New research suggests that, for acute ischemic stroke, mechanical thrombectomy with conscious sedation is feasible in many cases and is associated with short procedure delay and good functional outcomes at three months. For the study, French researchers aimed to evaluate the feasibility, safety, and efficacy of mechanical thrombectomy under conscious sedation in patients with acute ischemic stroke. The study used the Solitaire FR device in a prospective, single-center study of 36 patients treated from May 2010 to July 2011. The patients had acute ischemic stroke due to a large artery occlusion and, after intravenous thrombolysis (when no contraindications), they underwent thrombectomy with the Solitaire device under conscious sedation. Successful revascularization was achieved in 77.8 percent of patients. After three months, 61.1 percent of patients showed good functional outcome. Mechanical thrombectomy under conscious sedation was determined to be feasible in 86.1 percent of cases.
From "Mechanical Thrombectomy in Acute Stroke: Prospective Pilot Trial of the Solitaire FR Device While Under Conscious Sedation"
American Journal of Neuroradiology (07/12) Soize, S.; Kadziolka, K.; Estrade, L.; et al.
In a new study, French researchers analyzed data describing the appropriate positioning of the needle tip and pattern of local anesthetic spread in ultrasound-guided peripheral nerve blocks. The investigators sought studies on the optimal procedure for common approaches to block efficacy, performance time, and safety. They noted that large peripheral nerves are surrounded by a gliding layer; a circumneural spread corresponds to adventitial extraneural injection. Deliberate intraneural injection is still controversial and remains inadvisable. For popliteal sciatic nerve blocks, rapid surgical anesthesia comes with positioning the needle in the common nerve sheath between the tibial and peroneal components and obtaining a circumneural spread. Ultrasound-guided perivascular injection aiming at circumferential spread around the artery, with axillary and infraclavicular approaches, may be an alternative to individual targeted nerve injections. When it comes to single-injection interscalene block, injecting into the fascial sheath, far from the plexus, can be as effective as an injection adjacent to the nerve structures. Fascial plane approaches may be alternatives for thin nerves that run between muscles and are not regularly visualized with current ultrasound systems.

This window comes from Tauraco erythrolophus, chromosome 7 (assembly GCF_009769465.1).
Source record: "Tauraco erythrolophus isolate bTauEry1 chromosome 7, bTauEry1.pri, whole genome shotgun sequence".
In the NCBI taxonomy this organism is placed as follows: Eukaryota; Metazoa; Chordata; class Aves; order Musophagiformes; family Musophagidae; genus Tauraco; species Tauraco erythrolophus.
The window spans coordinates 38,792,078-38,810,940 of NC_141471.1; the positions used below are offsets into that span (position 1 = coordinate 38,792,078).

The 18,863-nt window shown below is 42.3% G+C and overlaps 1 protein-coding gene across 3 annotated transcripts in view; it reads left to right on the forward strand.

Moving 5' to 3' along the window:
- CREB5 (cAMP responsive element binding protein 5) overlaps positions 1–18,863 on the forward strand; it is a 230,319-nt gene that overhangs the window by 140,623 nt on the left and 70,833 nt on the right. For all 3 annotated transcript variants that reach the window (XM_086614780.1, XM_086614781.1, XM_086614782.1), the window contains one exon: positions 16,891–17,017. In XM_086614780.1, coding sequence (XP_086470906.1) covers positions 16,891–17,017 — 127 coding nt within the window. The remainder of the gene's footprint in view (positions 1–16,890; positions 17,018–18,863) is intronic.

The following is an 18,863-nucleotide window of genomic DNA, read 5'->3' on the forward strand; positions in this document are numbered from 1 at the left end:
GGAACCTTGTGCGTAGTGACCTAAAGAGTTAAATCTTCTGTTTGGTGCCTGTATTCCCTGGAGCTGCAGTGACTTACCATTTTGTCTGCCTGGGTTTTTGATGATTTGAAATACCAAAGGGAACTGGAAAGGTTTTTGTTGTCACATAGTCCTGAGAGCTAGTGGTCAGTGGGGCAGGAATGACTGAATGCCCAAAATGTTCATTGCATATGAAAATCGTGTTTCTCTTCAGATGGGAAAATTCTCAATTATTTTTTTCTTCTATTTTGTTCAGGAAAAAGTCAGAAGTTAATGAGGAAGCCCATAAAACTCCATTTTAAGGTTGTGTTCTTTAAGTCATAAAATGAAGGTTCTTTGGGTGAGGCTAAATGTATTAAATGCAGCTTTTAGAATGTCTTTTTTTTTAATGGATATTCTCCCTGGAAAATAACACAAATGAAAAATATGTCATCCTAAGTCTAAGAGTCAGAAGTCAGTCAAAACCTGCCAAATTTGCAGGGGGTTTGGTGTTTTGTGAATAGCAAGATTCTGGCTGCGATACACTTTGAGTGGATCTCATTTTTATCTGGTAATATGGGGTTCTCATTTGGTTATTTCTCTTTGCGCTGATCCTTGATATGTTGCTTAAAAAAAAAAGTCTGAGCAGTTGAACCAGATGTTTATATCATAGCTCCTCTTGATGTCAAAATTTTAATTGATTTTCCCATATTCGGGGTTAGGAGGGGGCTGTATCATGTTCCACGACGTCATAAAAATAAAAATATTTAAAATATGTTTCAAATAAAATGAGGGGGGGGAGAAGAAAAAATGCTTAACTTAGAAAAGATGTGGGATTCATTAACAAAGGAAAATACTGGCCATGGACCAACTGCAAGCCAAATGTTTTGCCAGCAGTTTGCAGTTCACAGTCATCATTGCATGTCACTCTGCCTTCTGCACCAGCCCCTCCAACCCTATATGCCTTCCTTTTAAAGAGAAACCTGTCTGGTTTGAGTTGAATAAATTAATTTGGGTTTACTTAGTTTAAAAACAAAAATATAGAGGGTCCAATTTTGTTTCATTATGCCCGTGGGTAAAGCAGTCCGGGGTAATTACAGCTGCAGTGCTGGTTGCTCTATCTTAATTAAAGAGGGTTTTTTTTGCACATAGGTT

From "Where Should the Tip of the Needle Be Located in Ultrasound-Guided Peripheral Nerve Blocks?"
Current Opinion in Anaesthesiology (07/18/2012) Choquet, O.; Morau, D.; Biboulet, P.; et al
PPAHS Releases Safety Checklist That Targets Patient-Controlled Analgesia
More than 700 deaths and tens of thousands more adverse events involving Patient-Controlled Analgesia (PCA) pumps were reported to the Food and Drug Administration between 2005 and 2009. To help decrease these numbers, the Physician-Patient Alliance for Health & Safety (PPAHS) has issued a concise checklist designed to help clinicians cover the proper steps when initiating PCA. "Hospital protocols should call for two professionals to confirm pump settings, and continuous electronically monitoring of all their patients using PCA pumps with pulse oximetry and/or capnography, along with other measures to ensure the safety of patients," remarked Frank Overdyk, MD, an anesthesiology professor at Hofstra University. "The technology and know-how exist to reduce PCA-related incidents and deaths, and more advanced technology is being developed for the future. Designed in collaboration with renowned medical experts—including Peter Pronovost, PhD, MD of Johns Hopkins University—the checklist is available for viewing and download at the PPAHS website at no cost.